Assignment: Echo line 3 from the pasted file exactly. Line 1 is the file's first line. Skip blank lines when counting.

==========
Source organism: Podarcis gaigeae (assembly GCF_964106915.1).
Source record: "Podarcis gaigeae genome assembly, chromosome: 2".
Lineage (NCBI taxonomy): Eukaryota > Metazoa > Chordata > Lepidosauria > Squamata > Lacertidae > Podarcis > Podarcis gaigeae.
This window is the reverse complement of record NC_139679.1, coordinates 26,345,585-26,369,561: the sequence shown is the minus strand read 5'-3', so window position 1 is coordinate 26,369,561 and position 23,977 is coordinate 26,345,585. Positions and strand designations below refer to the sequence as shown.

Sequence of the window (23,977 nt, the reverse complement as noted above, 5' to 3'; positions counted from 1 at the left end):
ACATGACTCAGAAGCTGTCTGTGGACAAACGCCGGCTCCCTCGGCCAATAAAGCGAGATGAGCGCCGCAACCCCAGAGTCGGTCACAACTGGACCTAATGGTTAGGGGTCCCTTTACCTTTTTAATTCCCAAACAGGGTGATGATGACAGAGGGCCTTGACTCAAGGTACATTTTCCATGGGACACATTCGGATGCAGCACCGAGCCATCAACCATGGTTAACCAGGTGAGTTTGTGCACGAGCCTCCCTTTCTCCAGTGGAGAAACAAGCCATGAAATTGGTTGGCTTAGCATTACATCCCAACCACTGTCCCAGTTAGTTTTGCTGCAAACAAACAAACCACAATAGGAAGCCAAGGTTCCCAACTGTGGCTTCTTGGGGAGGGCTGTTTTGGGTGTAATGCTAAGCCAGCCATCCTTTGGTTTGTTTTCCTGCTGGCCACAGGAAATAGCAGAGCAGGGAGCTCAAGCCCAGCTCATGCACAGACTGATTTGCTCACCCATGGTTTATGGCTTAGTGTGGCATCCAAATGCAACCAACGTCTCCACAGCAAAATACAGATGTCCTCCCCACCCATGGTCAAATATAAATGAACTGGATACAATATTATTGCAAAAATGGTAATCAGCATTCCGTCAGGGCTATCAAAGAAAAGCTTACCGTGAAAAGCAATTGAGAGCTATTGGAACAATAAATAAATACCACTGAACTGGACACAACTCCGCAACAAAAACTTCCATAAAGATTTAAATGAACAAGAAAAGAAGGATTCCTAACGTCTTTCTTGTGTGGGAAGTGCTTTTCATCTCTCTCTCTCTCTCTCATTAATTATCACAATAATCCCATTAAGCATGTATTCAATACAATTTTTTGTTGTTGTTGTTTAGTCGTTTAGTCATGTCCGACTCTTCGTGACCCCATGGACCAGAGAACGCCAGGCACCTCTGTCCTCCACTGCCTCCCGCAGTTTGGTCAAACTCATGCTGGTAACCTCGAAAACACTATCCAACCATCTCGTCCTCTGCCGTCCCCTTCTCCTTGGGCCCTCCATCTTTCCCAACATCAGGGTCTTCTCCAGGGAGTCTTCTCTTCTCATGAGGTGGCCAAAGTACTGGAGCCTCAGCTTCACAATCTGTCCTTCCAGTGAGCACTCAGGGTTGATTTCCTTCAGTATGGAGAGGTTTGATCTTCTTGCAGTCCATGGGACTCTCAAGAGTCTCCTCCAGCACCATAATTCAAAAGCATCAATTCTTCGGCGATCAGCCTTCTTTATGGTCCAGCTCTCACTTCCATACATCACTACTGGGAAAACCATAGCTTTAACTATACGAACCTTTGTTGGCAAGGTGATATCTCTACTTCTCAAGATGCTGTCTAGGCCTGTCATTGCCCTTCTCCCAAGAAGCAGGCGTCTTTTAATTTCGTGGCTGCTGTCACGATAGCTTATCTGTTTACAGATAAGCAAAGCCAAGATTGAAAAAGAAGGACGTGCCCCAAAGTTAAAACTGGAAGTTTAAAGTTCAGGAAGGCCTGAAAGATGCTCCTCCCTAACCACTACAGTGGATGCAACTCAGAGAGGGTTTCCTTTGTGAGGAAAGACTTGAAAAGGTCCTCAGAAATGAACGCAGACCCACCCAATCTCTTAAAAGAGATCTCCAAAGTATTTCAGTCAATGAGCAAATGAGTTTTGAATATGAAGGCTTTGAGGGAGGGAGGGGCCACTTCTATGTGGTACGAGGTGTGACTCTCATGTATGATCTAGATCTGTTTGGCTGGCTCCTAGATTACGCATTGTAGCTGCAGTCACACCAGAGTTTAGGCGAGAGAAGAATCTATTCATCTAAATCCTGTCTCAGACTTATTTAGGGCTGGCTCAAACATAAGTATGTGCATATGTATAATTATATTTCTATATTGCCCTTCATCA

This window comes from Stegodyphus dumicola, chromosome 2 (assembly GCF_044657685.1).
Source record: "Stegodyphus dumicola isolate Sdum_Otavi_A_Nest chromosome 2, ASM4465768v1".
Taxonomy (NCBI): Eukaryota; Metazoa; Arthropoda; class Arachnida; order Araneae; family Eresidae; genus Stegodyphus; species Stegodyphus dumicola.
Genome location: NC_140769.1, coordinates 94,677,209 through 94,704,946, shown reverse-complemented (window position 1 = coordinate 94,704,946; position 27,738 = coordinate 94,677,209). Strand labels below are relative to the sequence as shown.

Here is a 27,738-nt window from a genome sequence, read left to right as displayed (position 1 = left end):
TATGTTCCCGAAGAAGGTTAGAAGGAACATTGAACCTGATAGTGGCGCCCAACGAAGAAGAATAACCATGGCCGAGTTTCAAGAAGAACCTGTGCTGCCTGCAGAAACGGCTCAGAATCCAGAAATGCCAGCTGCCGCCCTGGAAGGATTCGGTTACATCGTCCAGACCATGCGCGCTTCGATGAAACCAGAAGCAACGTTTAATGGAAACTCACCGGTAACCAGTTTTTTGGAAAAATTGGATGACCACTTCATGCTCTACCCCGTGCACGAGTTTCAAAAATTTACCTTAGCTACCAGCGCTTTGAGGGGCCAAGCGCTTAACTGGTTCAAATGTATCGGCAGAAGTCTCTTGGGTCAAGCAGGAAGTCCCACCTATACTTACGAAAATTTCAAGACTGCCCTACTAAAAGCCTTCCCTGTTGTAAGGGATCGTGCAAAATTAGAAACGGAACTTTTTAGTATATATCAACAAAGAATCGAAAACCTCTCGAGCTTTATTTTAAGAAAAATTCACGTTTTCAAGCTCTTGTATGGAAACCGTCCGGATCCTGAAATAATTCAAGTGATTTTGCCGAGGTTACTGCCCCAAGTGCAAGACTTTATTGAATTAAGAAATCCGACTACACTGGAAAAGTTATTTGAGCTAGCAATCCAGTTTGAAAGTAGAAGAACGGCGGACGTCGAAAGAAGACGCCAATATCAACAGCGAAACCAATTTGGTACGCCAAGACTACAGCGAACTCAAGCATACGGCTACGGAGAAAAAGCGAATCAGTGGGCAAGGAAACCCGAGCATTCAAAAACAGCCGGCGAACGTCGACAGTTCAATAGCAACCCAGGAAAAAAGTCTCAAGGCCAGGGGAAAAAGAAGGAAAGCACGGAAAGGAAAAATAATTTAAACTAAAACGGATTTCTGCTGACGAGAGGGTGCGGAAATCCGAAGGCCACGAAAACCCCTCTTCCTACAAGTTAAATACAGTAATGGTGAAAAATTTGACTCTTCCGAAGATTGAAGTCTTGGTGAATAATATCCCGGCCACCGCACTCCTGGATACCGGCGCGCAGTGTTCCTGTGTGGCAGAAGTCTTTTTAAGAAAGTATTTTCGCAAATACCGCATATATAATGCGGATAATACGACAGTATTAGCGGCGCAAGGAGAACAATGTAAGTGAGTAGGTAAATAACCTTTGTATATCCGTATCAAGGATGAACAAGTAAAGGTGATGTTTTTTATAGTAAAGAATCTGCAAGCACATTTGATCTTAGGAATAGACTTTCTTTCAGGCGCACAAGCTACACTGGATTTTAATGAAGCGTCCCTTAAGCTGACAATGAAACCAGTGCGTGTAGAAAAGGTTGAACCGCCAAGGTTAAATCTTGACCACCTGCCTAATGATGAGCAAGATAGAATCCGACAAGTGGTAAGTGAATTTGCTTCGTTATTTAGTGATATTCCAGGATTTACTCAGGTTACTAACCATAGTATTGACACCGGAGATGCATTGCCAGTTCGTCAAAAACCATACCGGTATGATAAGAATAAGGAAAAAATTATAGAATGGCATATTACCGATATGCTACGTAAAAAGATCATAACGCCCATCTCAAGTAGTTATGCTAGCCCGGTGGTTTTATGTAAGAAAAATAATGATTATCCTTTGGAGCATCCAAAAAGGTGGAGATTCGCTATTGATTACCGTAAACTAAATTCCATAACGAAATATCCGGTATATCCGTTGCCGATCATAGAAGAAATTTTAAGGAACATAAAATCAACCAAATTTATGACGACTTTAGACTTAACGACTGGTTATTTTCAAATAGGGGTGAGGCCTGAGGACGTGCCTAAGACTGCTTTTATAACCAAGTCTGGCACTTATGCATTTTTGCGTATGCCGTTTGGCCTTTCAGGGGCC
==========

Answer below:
Lineage (NCBI taxonomy): Eukaryota > Metazoa > Chordata > Lepidosauria > Squamata > Lacertidae > Podarcis > Podarcis gaigeae.